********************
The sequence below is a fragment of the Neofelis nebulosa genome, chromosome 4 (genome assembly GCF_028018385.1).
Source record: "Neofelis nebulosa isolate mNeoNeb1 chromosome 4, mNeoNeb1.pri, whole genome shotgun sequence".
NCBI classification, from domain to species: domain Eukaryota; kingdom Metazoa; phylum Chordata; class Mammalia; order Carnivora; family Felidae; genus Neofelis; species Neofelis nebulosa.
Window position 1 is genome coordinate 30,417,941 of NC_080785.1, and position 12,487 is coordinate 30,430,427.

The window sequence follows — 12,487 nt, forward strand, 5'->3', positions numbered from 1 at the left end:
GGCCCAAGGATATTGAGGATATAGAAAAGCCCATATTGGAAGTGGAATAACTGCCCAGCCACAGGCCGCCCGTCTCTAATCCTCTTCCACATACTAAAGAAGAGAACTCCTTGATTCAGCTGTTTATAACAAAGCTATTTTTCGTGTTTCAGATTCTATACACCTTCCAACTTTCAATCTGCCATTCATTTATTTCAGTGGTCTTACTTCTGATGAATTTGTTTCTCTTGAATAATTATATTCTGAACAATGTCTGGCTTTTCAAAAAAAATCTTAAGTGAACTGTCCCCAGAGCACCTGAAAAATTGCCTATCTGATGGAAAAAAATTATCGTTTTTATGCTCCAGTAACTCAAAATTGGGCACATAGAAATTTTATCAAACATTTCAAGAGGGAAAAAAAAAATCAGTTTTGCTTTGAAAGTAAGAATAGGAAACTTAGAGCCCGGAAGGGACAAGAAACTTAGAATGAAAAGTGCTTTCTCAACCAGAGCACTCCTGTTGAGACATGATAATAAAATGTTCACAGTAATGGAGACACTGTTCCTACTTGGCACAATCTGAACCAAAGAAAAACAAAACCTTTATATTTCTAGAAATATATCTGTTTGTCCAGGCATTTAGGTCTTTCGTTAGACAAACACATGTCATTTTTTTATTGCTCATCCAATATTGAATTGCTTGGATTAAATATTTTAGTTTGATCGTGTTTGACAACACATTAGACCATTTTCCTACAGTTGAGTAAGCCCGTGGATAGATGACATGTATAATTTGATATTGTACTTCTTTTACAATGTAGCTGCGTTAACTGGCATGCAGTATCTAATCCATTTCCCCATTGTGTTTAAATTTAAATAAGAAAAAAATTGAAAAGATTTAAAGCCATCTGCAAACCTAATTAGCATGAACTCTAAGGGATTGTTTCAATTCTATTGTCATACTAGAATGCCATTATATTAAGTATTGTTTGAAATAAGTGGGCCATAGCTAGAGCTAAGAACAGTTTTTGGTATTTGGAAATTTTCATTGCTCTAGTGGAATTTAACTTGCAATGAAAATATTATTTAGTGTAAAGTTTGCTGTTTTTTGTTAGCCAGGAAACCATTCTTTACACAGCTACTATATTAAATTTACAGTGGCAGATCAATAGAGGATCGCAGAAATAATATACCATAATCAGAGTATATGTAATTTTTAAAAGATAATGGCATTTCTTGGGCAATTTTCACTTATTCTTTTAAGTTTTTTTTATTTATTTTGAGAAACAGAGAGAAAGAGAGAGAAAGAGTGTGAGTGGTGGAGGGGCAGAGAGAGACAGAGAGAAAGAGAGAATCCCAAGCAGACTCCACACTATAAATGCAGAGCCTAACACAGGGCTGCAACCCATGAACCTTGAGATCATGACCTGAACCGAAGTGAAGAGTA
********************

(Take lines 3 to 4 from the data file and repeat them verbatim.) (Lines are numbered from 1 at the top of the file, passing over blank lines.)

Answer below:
NCBI classification, from domain to species: domain Eukaryota; kingdom Metazoa; phylum Chordata; class Mammalia; order Carnivora; family Felidae; genus Neofelis; species Neofelis nebulosa.
Window position 1 is genome coordinate 30,417,941 of NC_080785.1, and position 12,487 is coordinate 30,430,427.